Hi everyone! Today I want to tell you about the amazing time I had last weekend, I had the pleasure to help at a Big Wild Sleepout! It took place at Arne and we invited 72 people to camp on the Friday night, parents and children from local school in Poole. The RSPB organisers were aiming to engage families to have fun in nature and raise awareness of conservation.  The children were about 5-6 years old, they were lovely and very curious: as soon as they arrived at the campsite they started running and playing around the woods! It was very refreshing for all the volunteers to see them having fun in contact with nature, considering how technology-absorbed society is nowadays.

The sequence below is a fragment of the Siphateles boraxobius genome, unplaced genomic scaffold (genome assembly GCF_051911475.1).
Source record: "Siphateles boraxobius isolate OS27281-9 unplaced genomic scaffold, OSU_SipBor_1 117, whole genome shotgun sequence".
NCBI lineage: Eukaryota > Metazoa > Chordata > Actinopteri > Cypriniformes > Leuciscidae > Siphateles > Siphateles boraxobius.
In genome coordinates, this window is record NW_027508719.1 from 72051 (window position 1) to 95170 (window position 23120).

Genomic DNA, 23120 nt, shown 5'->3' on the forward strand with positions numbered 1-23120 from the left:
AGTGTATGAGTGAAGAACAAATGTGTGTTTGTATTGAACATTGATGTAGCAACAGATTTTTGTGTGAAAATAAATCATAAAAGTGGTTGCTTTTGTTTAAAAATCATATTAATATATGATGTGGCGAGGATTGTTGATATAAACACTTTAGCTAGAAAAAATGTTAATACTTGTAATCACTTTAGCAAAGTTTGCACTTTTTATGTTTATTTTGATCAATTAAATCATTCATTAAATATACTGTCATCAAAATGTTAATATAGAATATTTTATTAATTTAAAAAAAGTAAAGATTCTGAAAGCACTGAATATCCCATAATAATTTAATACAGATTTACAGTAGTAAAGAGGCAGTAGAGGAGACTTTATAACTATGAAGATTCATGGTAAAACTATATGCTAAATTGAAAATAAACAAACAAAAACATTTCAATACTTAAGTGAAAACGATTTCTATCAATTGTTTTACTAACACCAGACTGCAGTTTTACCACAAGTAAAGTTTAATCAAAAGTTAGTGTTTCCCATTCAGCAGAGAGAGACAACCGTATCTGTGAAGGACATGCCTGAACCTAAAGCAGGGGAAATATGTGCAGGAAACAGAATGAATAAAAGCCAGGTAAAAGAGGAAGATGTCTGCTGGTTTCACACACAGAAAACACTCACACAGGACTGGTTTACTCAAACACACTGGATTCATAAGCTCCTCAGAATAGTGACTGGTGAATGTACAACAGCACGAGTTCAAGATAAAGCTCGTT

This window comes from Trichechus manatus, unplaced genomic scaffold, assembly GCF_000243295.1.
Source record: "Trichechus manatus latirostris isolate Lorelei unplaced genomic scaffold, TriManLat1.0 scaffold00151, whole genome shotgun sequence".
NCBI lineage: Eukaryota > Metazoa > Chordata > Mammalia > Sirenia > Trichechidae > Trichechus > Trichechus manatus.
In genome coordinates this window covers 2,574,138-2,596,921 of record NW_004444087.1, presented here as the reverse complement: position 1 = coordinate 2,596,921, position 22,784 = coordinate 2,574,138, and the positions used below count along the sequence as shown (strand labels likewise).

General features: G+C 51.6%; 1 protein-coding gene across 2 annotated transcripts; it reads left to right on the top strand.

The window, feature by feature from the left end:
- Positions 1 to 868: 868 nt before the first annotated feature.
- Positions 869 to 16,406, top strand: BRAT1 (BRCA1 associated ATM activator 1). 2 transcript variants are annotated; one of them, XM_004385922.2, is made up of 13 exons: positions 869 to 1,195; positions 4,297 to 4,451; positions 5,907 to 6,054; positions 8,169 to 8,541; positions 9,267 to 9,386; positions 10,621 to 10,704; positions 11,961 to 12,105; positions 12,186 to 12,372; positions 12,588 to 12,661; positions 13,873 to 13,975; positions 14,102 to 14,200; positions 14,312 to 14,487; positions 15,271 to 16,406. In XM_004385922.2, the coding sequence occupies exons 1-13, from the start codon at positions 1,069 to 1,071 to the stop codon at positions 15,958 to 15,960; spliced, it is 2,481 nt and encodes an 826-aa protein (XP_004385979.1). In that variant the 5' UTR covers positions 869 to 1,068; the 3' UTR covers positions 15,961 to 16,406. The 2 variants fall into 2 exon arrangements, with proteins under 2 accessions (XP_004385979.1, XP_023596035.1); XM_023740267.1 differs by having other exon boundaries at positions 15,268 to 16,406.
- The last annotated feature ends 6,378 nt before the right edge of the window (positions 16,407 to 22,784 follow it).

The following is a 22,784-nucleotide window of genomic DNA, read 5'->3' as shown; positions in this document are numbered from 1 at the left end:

We greeted the families with cream teas and helped them to set their tents up. Tom, the staff host, cooked dinner for everyone whilst the children made animals and shelters out of clay and natural elements. Somehow, Tom managed to make an delicious curry from scratch on an open fire. For dessert, we had fruit and an upside down pineapple pudding, yes...upside down! Tom dug out the recipe from YouTube (see it here), after mixing ice cream, flour, sugar and pineapple a surprisingly nice dessert was made. After some nice smores at the fire circle, we all got ready for a night walk. We walked around areas usually inaccessible to the public, showing the families secret Arne with nightjars and bats. We ended up knackered, perfect for a night’s sleep in a sleeping bag.